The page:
Makes perfect sense. I love that. It's like your why is so much stronger. And your why is obviously very strong, with all the things that are going on in the world. And with bullies, especially, I completely understand why you're saying, I wish somebody else would do it, but they're not doing it. But I have to do it just because I know how to solve these issues and nobody else is doing it, so I have to do these things. So I definitely think there could be no stronger pull than having a strong why like that.

Jennifer Hancock 09:39

Yeah exactly, and when I say, I wish other people would do it, that's part of my motivation is to teach other people how to teach this so that I'm not the only person because I as an individual can only reach so many people and I wanna reach the world. So other people need to learn what I know. And then teach it as one, and then I can retire and watch Bollywood movies.

Gresham Harkless 09:59

Awesome. So I wanted to switch gears a little bit and ask you for what I call a CEO hack. And this might be an app, a book, or a habit that you have, but it's something that makes you more effective and efficient as a business owner.

Jennifer Hancock 10:09

So my hack is I'm only giving 80%, and this seems like a really weird hack. Someone's only giving 80%, and most people are, I got to give it 110%. I don't have 110%. No one has 110%, and if I give a hundred percent, then there's nothing left for the things that make life worth living, which is my family. I find by committing myself to only giving 80% to the business, that I'm forced to find creative ways to solve my problems. More efficient ways, both economically, because I'm committed to staying within my budget and not going into debt for this business, right? That would not be good for my family. I'm committed to being around for my family, so reminding myself that this is not the entirety of me, helps me keep that work-life balance that is so critical to my happiness. You can tell I'm in a good mood. It is Friday afternoon. I'm in a good mood and you know what? My husband and son are camping this weekend and I have a whole weekend I can work and I'm actually really excited about the work part I'm doing this weekend because it's one of the few weekends I can work because the boys are camping. Okay, fine. But I love what I do because it's not overwhelming.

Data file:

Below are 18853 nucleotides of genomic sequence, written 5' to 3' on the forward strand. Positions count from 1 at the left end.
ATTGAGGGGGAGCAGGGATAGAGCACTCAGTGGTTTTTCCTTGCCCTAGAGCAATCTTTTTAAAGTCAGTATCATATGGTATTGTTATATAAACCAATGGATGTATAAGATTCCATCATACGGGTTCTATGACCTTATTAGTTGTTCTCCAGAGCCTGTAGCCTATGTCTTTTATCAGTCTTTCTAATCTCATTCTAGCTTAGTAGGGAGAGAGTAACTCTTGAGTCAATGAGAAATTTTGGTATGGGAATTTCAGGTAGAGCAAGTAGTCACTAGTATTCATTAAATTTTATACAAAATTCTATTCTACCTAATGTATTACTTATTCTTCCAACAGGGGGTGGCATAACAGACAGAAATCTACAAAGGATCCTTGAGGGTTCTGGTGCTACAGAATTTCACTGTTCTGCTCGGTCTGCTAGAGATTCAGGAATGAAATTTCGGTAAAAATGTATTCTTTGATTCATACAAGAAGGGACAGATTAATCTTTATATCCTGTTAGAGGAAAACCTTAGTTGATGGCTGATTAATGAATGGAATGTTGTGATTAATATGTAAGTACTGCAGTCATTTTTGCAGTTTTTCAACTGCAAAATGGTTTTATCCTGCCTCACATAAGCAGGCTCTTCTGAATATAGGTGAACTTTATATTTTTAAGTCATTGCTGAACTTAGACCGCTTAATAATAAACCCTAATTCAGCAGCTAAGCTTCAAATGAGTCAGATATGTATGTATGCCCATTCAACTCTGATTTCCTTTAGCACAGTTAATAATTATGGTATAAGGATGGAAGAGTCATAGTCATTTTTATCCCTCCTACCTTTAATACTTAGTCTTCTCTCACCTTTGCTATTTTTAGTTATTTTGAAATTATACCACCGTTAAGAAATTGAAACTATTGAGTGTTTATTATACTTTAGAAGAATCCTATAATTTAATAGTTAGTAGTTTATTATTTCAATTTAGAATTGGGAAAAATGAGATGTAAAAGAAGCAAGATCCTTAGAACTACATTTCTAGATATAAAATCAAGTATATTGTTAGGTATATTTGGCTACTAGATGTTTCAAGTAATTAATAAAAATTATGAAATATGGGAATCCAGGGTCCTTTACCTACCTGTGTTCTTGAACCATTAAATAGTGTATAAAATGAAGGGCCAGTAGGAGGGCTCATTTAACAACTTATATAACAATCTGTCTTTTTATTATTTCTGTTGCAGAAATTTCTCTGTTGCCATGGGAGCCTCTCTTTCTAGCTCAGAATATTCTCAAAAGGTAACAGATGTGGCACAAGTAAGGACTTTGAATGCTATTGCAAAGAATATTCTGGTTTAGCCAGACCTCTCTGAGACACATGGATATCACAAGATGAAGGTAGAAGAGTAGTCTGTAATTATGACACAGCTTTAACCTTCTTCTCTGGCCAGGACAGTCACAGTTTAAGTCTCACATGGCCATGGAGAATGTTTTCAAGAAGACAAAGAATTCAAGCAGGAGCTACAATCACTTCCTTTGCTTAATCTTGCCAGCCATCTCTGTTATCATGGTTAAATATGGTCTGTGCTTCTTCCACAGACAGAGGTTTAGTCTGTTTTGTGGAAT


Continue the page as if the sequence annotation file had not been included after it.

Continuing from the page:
Gresham Harkless 11:21

I love that.

Jennifer Hancock 11:21

And it also helps me, remind me to bring in allies. I spoke at a talent development conference in Tampa last month, and I was speaking to one of the people afterwards, and she has a skillset I don't have. She's really great at creating creative experiences for people to learn multiple things simultaneously, and I'm just in awe of her. She's really cool. Her name is Sherry Sutton, by the way, if you're interested. But she was like you can learn this too. And I'm like why? When I have you. It's probably better for me to collaborate with you than it is for me to try and be you. I have my own skillset. I don't need to be everything to everyone. I just need to know other people who have the things I'm lacking and I need to collaborate with them. And that to me is part of that 80% hack, I don't need to be everything. It's okay. My limits are actually okay.